ST. HELENA, CA—Parked in the Meadowood Resort parking lot are 48 Volkswagens representing the company’s product lineup.
Ahead are miles of highway. With so many cars and only so much time, some hard decisions had to be made about which vehicles we’ll drive.
Colleague Keith Griffin has agreed to co-drive so we can share impressions and do shorter loops, enabling us to get into more cars.
“Pick one,” he urges, looking at the board with a tag for every car.
“OK. Let’s start with the Jetta Hybrid.”
So we did …
Jetta Hybrid SE
What’s not to like about 45 miles per gallon (combined) and a city/highway rating of 42/48?
Our impression of the Jetta Hybrid: “Great for the price of good.” The sticker price, including an $820 destination fee, was $28,080. It’s another case that, when done right, hybrids are a great combination of power and economy.
The 1.4-liter engine and electric motors put out 170 combined horsepower, enough for sit-up-and-take-notice acceleration. Combine that with strong braking and handling and this is as much sport sedan as it is economical commuter car.
The seats were a bit short for long-legged drivers. Rear legroom was OK, and it was nice to have a big economy gauge in place of a tachometer.
Golf TDI (European spec)
The national motor press often talks about why we can’t get the model they sell in Europe. There was a spec sheet in the glove box that showed mileage figures of 47-65-57 (city, highway, combined), but, alas, they weren’t for miles and gallons but in metrics from the metric system.
With a 2.0-liter diesel, the pull of the torque was astounding, giving strong acceleration right up to the relatively low redline of 5,000 rpm.
We also loved the way the Golf got a grip on the mountain corners.
Inside, the seats were more bolstered than the Jetta’s (though still short), and the dashboard layout was clean and attractive.
The driving experience: “Das Fun.” The expectation is that we may see this in the US lineup.
This is a retro Beetle—a 2014 version of the 1970s GSR. Translated from the German, this means Yellow Black Racer.
Instead of the original’s 50 horsepower engine, this GSR has the new 2.0-liter TSI engine that produces 210 horsepower.
We drove the automatic version (DSR transmission with paddle shifters). The special yellow and black interior also features an auxiliary gauge package—oil pressure, turbo boost, chronometer—and a carbon fiber-like dash.
The black leather steering wheel (with yellow stitching) has a small plaque built in. Ours noted that the car was No. 176 of the 3,500 to be built and mostly sold in the American market.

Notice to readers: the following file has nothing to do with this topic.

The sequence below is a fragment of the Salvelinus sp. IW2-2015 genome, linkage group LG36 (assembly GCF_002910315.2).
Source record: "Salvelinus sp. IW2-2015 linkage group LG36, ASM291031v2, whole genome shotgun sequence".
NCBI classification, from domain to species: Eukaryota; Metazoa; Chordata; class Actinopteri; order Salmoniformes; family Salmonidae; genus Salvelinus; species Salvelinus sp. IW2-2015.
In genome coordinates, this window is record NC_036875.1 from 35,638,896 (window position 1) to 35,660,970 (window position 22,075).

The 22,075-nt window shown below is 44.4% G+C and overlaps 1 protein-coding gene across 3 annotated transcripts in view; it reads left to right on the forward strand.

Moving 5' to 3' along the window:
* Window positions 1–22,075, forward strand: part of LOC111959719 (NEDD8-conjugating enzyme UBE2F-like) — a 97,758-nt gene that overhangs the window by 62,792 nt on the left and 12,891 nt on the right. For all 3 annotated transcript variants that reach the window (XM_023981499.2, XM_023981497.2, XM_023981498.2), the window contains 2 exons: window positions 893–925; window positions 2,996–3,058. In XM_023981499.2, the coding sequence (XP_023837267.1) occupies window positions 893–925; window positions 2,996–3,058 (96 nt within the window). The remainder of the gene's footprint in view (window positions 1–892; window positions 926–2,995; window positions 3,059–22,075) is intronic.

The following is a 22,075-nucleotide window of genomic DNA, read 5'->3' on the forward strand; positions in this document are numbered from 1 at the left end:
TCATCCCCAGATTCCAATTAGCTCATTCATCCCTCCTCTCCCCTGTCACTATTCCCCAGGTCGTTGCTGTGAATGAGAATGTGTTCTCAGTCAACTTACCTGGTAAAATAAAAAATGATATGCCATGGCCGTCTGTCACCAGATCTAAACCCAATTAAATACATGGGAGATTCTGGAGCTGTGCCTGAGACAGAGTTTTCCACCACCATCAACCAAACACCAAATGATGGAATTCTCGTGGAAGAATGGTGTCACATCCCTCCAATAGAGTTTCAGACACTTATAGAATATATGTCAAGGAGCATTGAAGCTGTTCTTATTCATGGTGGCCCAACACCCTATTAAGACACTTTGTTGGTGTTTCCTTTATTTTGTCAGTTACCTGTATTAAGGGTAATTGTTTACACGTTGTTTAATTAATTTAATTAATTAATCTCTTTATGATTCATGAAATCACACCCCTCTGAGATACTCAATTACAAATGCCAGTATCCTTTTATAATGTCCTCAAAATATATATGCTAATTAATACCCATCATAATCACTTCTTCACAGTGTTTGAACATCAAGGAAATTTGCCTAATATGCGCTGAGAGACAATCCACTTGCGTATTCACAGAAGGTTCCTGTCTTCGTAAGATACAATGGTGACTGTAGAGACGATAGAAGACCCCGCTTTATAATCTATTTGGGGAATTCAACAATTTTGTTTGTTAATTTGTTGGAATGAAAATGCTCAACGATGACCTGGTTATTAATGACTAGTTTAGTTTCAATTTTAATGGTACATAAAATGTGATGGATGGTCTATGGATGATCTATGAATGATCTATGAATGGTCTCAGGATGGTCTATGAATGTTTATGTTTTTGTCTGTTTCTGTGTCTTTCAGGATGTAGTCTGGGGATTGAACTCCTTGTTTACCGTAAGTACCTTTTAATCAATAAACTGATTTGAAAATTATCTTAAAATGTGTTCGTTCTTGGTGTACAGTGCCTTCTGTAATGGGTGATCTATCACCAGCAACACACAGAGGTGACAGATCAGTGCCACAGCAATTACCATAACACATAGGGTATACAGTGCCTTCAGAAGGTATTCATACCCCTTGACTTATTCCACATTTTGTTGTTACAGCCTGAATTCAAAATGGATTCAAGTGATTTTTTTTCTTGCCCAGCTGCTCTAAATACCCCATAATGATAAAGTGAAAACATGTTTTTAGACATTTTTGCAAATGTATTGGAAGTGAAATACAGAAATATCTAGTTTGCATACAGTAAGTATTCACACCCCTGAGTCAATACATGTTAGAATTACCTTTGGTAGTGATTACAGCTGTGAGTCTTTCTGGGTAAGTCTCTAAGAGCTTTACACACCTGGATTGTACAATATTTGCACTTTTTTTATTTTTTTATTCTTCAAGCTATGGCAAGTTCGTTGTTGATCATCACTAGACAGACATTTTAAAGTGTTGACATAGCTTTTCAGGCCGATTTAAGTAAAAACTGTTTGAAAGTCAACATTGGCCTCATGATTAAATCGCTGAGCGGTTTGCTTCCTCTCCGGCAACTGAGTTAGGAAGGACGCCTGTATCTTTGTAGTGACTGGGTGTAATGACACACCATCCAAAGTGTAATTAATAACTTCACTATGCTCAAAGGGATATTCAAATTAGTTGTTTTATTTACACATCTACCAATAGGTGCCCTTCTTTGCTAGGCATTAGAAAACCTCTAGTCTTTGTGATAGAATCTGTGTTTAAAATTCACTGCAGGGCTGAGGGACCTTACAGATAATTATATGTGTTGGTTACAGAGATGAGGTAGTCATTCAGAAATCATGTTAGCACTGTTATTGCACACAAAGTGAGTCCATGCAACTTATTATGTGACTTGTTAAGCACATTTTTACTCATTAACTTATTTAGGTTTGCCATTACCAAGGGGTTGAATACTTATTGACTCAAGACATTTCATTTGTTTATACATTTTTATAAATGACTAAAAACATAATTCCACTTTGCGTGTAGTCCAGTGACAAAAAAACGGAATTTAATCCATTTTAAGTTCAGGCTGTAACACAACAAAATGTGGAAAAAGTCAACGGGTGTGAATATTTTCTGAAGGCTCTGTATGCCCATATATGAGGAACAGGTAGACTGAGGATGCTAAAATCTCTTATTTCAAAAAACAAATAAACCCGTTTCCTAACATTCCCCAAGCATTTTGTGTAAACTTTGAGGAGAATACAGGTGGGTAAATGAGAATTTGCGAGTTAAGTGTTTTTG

Power was impressive and the ride a nice combination of comfortable and competent.
The round headlights are surrounded by a striking circle of LED running lights.
Touareg TDI Executive Edition
This is a $61,700 beast that’s all about torque—406 lb. ft. of it from a 240 horsepower, 3.0-liter, six cylinder diesel engine.
It looked luxurious with a two-tone saddle and brown interior.
All-wheel-drive and plenty of ground clearance means it can go anywhere, and all that power means it’s a highway cruiser or tow-mobile. The highway mileage rating is 29, and the pulling power feels as if it comes from a bottomless well.
Passat (1.8 and TDI Versions)
We drove two versions, one with the new 1.8-liter turbocharged (TSI) engine, the other with the TDI.
Both were nice, offering limo-like legroom in back and attractive appointments.
The 1.8 was rated at 28 mpg combined (34 highway) and the TDI at 40 mpg on the highway.
Neither was what you would term a performance vehicle but both were quiet and smooth and built on a front-wheel-drive platform for the US market.
The TDI would be our choice because you only have to gas up every second week.
Those seeking more performance would be advised to try the available V-6 version—the one we didn’t drive.
This hardtop convertible is the only one of that genre to also feature a sunroof.
It’s also a bit pricey at $38,000, and we anticipated it would be VW’s version of Ford’s now-discontinued retro T-Bird.
Instead, it turned out to be the surprise of the day. We whipped it through corners way faster than any normal driver would. The sedate EOS becomes a tire-spinning machine when you ask it of the 2.0-liter TSI’s 200 horsepower.
Under that sedate convertible cruiser is the heart of a lion.
The CC is perhaps the hidden jewel of VW’s passenger lineup. It’s a midsize sedan with coupe styling, a bit smaller than the Passat but also a bit more upscale.
We drove a new executive trim level that definitely fits in the near-luxury category.
The 2.0-liter TSI engine and the CC suspension both seemed tuned the same as they were in the EOS Sport hardtop convertible, meaning it was competent and sedate in normal driving, but featured solid handling and surprising power when unleashed.
It’s a car waiting to be fully discovered by the American driving public.